Tag Archives: hyacinths

Deer-Resistant Bulbs in the Lily Family for a Spring Show

Of the fall-planted, spring-blooming bulbs, there are several in the lily family (Liliaceae) that are deer resistant. These are worth trying in your garden. If you have a severe deer issue, you may want to try deer-proof bulbs. As mentioned in my deer-proof article, I talked with Brent Heath of Brent and Becky’s Bulbs in Gloucester, VA, who explained the difference between deer proof and deer resistant.

“Critter-proof bulbs are poisonous to animals such as deer, rabbits, squirrels, and voles,” Brent said. “Critter-resistant bulbs have some quality that is unpleasant to the critter but if the critter is hungry enough it will eat the plant.” Because there are three types of deer-proof bulbs in the amaryllis family–daffodils, snowflakes, and snowdrops–you may want to expand your palette of colors with deer-resistant bulbs in the lily family. Try planting these in areas where you know deer do not frequent or cannot gain access. Brent also recommended using Plantskydd repellent for these bulbs. “Plantskydd is most effective,” he said. “You dip the bulb in the liquid, let it dry, and then plant in the ground. It prevents the critters from smelling the sweet smell of the bulbs so they tend to leave the bulbs alone.” Here are six deer-resistant bulbs in the lily family to plant now for a spring show.

Alliums

The drumstick shape of Allium sphaerocephalon

Alliums, also called ornamental onions, are grown for beautiful flowers, not for edible onions. “Allium bulbs have a distasteful, strong onion smell that critters find offensive,” said Brent. Usually the flowers are globe shaped and can be quite large. They bloom in late spring and early summer, preferring full sun and well-drained soil. Many of these flower heads work well as cut flowers and as dried flowers. There are globes, large and small; the drumstick shape (Allium sphaerocephalon); the firecracker shape (A. schubertii); and the large chive shape (A. unifolium), to name a few. The size of the bulb varies so planting depth varies but generally bulbs are planted 2 to 3 times their width.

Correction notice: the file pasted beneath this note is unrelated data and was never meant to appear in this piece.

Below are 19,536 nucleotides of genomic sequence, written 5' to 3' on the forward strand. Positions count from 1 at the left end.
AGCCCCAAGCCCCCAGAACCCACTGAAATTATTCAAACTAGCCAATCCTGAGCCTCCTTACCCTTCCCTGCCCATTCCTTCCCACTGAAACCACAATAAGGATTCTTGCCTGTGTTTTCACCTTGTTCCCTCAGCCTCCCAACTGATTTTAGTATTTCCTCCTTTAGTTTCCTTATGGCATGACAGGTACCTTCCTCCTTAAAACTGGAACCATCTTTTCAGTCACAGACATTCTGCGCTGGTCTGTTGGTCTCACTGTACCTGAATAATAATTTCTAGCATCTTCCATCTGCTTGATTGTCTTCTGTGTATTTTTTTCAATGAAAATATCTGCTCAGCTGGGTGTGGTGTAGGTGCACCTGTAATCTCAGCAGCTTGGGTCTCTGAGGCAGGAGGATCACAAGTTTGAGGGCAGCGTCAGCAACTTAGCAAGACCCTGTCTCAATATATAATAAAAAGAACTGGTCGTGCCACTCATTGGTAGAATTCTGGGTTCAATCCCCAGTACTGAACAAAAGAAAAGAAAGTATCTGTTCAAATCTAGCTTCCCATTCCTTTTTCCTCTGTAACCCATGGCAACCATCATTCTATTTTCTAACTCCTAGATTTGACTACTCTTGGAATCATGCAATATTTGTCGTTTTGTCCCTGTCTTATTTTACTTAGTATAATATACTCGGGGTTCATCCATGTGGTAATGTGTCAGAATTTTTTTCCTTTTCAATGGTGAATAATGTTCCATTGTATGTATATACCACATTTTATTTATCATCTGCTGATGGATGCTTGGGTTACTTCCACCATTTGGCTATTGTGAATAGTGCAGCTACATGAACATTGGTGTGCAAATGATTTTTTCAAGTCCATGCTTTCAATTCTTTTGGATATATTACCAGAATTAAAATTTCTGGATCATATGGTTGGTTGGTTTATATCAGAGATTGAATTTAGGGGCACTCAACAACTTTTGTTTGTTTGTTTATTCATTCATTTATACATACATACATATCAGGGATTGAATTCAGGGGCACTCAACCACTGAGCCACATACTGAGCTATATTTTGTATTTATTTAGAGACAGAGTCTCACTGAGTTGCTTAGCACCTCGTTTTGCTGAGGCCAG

Grape Hyacinths

Grape hyacinths in a container

The grape hyacinth (Muscari armeniacum) is a small bulb but makes a big impact if planted in masses. Most people think of blue or purple grape looking flowers but there is a wide variety of colors. Some flowers are two-toned — blue and white or yellow and purple or white and purple. Some have all white flowers, or purple, or pink. Some flower structures have hairy, fuzzy flowers, instead of the common, grape-like clusters. Grape hyacinth bulbs naturalize well, can be grown in full or partial sun or dapple shade, and are great for planting under deciduous trees. Because of their small size, they do well in containers for forcing for an early indoor bloom. They bloom in March and April.

Hyacinths